Chiang Kai-shek’s “secret deal” at Xian and the start of the Sino-Japanese War
Tsang, Steve (2015) Chiang Kai-shek’s “secret deal” at Xian and the start of the Sino-Japanese War. Palgrave Communications . e14003/1-e14003/12. ISSN 2055-1045
Official URL: http://www.palgrave-journals.com/articles/palcomms20143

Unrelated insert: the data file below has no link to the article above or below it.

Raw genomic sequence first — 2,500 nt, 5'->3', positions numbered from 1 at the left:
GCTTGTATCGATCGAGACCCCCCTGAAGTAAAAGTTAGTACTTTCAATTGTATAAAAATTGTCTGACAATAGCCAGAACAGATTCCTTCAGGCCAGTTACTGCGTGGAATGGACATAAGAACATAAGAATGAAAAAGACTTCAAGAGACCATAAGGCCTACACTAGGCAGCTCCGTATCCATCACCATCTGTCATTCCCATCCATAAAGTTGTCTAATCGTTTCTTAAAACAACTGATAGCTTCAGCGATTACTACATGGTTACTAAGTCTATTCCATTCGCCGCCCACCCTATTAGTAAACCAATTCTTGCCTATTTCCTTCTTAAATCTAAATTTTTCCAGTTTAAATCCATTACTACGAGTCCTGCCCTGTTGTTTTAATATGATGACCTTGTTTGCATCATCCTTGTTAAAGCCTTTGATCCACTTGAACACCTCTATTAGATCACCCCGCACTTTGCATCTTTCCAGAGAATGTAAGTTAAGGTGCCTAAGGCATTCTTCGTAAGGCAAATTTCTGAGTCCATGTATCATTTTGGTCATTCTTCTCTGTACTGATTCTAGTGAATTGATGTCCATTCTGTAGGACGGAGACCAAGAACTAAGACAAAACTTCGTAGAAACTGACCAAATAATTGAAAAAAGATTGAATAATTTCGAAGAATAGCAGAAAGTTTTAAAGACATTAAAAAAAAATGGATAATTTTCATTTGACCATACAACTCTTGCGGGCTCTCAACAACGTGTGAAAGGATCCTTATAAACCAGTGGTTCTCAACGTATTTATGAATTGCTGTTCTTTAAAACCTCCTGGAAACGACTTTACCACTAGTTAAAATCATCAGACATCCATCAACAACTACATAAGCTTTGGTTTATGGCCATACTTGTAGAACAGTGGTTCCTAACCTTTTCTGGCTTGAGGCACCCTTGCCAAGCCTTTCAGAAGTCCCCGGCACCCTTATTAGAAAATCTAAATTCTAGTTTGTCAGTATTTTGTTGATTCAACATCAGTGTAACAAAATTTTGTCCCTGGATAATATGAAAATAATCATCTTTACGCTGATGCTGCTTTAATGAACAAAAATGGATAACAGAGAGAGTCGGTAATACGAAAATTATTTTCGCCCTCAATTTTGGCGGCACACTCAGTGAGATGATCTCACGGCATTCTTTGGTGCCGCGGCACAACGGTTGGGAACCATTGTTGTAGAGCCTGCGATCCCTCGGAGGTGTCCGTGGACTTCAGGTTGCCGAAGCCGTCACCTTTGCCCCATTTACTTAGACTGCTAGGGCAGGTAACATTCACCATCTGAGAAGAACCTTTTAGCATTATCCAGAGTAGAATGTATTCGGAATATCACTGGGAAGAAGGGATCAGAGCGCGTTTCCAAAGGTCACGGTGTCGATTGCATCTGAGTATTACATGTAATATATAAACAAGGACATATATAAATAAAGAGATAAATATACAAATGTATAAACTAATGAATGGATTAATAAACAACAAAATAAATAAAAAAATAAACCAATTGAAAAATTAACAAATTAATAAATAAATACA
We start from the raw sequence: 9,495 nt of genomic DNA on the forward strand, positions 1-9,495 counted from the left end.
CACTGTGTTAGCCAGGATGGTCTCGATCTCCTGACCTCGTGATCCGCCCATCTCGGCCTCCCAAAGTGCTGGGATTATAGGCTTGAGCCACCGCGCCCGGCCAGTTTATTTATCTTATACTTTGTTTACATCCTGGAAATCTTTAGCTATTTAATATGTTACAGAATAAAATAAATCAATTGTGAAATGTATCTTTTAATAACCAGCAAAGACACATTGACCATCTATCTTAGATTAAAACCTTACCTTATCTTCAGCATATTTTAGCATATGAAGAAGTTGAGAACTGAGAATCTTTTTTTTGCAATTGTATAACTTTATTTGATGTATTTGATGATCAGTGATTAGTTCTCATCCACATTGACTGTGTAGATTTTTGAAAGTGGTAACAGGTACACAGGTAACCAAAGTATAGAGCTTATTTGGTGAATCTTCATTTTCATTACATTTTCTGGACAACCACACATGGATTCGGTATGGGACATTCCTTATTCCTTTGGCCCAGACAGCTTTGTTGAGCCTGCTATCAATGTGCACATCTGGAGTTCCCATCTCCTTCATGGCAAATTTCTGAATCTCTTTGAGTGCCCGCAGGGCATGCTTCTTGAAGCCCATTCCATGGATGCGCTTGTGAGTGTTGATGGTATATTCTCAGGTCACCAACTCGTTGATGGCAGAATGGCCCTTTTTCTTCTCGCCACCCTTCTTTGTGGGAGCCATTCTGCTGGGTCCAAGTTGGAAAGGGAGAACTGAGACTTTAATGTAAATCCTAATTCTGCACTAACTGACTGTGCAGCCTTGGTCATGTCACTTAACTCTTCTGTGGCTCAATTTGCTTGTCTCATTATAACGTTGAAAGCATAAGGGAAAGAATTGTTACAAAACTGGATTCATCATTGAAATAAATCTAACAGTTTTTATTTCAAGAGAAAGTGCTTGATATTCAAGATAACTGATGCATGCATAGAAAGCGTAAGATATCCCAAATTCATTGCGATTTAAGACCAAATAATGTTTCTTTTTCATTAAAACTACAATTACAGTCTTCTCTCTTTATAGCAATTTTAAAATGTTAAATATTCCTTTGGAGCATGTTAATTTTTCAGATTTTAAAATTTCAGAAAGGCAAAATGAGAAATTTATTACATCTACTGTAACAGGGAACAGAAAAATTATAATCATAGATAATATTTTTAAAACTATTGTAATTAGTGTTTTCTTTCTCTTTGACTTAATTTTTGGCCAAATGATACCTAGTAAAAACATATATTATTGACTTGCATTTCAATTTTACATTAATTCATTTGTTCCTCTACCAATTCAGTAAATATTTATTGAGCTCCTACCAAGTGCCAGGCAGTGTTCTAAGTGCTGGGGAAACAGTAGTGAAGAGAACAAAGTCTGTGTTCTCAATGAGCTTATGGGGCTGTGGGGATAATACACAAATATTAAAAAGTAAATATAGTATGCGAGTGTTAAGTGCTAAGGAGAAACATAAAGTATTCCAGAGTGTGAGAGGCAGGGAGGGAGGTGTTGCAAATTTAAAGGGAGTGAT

Using newly available archives, particularly the diary and the presidential papers of Chiang Kai-shek, this article challenges the conventional interpretations of the Xian Incident (1936), in particular the widely held belief that the kidnapping of China’s leader Chiang by two rebellious generals forced him to form a united front with the Communist Party to confront Japanese aggression, and of the outbreak of the Sino-Japanese War 7 months later. It puts forth the interpretation that full-scale war between China and Japan was started not by Japan but by Chiang after a Japanese provocation, and the united front was only formed after Chiang ordered his best army units to attack Japanese forces in Shanghai in August 1937 turning it into the largest land battle after the First World War. It must be noted, however, that Japan acted provocatively and aggressively in a local incident outside Beijing a month earlier. Chiang decided on war not because he reached an agreement with the Chinese Communists to form a united front whilst a captive in Xian but because in Xian he received a signal from Josef Stalin that the Soviet Union would support him in a war with Japan. Chiang read Stalin right and the Soviet Union became the largest supplier of weapons to China in the first 4 years of China’s 8-year war with Japan. The hitherto unknown or “secret deal” Chiang made in Xian was an implicit one with Stalin, not with the Chinese Communist Party or its man on the spot Zhou Enlai.
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